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BUBON (Βούβων). Stephanus (s. v. Βούβων) observes that “Bubon and Balbura are cities of Lycia:” the Ethnic name he adds, “ought to be Βουβώνιος, but it is Βουβωνεύς, for the Lycians rejoice in this form.” The truth of this observation of Stephanus is proved by the inscription found on the spot: Βουβωνεων Βουλη καὶ Δημος. Bubon is placed in the map in Spratt's Lycia, near 37° N. lat. west of Balbura, near a place named Ebajik, and on a small stream that flows into the Indus, or Horzoom Tchy. Bubon is mentioned by Pliny, Ptolemy, and Hierocles, and Pliny (35.17) mentions a kind of chalk (creta) that was found about Bubon. The city stood on a hill side. The ruins are not striking. There is a small theatre built of sandstone, and on the summit of the hill was the Acropolis. Bubon is in a mountainous tract, which separates the basins of the Indus and the Xanthus, and it commands the entrance to the pass over the mountains. The pass is 6000 feet above the sea, and the mountains on each side of it 8000 or 9000 feet high. [BALBURA ; CABALIS ; CIBYRA.] (Spratt's Lycia, vol. i. p. 264.)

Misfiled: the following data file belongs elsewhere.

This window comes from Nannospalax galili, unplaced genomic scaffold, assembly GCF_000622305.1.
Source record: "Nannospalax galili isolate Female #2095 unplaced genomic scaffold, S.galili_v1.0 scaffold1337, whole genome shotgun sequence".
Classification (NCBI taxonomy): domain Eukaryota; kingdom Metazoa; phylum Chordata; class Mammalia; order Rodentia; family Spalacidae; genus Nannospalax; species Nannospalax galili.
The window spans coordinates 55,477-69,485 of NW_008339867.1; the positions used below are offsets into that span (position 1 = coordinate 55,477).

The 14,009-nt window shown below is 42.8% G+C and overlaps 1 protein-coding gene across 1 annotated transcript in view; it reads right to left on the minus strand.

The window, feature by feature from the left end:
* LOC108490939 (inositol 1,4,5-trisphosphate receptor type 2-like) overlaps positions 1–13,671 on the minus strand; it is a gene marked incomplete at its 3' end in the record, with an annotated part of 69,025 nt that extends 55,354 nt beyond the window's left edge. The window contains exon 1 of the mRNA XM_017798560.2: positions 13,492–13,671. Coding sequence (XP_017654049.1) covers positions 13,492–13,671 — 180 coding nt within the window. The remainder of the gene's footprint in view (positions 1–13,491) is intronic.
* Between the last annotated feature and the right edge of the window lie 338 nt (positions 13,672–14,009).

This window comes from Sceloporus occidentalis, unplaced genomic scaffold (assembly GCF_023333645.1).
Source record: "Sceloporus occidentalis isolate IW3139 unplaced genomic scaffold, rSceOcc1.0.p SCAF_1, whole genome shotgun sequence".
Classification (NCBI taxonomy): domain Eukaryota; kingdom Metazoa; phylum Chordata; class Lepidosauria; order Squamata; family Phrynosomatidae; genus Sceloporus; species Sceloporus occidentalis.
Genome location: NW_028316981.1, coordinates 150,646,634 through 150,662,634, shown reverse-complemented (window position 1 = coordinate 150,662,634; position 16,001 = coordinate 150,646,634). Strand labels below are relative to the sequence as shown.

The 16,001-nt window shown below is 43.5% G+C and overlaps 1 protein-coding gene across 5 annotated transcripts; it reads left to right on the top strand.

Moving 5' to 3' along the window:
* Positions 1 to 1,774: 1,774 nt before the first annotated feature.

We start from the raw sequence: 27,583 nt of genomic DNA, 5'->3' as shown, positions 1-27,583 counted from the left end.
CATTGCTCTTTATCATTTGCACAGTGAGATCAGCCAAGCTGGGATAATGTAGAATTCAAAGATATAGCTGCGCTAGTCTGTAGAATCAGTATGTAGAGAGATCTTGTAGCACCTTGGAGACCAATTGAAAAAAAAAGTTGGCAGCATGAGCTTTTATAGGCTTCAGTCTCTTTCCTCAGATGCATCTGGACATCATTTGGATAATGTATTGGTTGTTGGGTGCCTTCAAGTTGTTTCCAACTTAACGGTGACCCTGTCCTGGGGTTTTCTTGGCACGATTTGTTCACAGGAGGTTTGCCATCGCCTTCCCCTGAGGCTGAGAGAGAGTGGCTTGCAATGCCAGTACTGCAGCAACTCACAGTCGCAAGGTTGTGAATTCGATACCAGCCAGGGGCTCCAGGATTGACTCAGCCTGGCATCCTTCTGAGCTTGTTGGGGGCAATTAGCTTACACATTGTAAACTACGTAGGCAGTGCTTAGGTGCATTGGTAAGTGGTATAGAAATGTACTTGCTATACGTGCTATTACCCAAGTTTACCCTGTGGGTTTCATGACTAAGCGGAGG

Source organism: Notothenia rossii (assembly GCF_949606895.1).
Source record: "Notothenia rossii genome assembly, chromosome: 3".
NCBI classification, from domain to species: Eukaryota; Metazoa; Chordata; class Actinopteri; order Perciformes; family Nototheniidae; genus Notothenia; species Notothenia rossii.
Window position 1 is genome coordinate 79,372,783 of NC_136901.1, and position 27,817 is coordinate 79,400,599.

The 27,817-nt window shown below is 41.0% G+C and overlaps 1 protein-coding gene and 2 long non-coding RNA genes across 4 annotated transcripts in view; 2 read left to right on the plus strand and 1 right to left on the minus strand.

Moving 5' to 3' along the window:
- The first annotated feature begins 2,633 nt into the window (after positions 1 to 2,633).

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    • Pliny the Elder, Naturalis Historia, 35.17
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